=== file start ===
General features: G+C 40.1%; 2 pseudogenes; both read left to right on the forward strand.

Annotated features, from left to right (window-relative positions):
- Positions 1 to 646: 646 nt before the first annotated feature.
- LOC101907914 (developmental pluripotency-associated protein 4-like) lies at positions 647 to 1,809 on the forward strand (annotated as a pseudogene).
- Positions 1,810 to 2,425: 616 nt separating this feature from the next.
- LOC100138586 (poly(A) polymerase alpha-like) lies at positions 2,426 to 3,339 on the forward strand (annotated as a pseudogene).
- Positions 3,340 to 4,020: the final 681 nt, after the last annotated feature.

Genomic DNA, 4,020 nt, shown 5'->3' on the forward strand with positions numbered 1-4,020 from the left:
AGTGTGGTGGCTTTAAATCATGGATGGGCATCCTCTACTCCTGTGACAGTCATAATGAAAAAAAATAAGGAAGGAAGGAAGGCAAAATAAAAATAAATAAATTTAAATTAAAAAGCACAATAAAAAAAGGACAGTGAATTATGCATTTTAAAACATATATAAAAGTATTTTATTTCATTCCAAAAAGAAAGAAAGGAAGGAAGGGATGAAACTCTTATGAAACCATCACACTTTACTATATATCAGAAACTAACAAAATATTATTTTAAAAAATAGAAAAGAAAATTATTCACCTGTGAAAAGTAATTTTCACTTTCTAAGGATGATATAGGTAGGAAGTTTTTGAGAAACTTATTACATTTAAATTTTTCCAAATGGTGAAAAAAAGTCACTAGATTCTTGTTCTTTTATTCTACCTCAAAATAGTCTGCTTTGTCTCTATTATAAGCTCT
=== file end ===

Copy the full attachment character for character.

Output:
General features: G+C 40.1%; 2 pseudogenes; both read left to right on the forward strand.

Annotated features, from left to right (window-relative positions):
- Positions 1 to 646: 646 nt before the first annotated feature.
- LOC101907914 (developmental pluripotency-associated protein 4-like) lies at positions 647 to 1,809 on the forward strand (annotated as a pseudogene).
- Positions 1,810 to 2,425: 616 nt separating this feature from the next.
- LOC100138586 (poly(A) polymerase alpha-like) lies at positions 2,426 to 3,339 on the forward strand (annotated as a pseudogene).
- Positions 3,340 to 4,020: the final 681 nt, after the last annotated feature.

Genomic DNA, 4,020 nt, shown 5'->3' on the forward strand with positions numbered 1-4,020 from the left:
AGTGTGGTGGCTTTAAATCATGGATGGGCATCCTCTACTCCTGTGACAGTCATAATGAAAAAAAATAAGGAAGGAAGGAAGGCAAAATAAAAATAAATAAATTTAAATTAAAAAGCACAATAAAAAAAGGACAGTGAATTATGCATTTTAAAACATATATAAAAGTATTTTATTTCATTCCAAAAAGAAAGAAAGGAAGGAAGGGATGAAACTCTTATGAAACCATCACACTTTACTATATATCAGAAACTAACAAAATATTATTTTAAAAAATAGAAAAGAAAATTATTCACCTGTGAAAAGTAATTTTCACTTTCTAAGGATGATATAGGTAGGAAGTTTTTGAGAAACTTATTACATTTAAATTTTTCCAAATGGTGAAAAAAAGTCACTAGATTCTTGTTCTTTTATTCTACCTCAAAATAGTCTGCTTTGTCTCTATTATAAGCTCT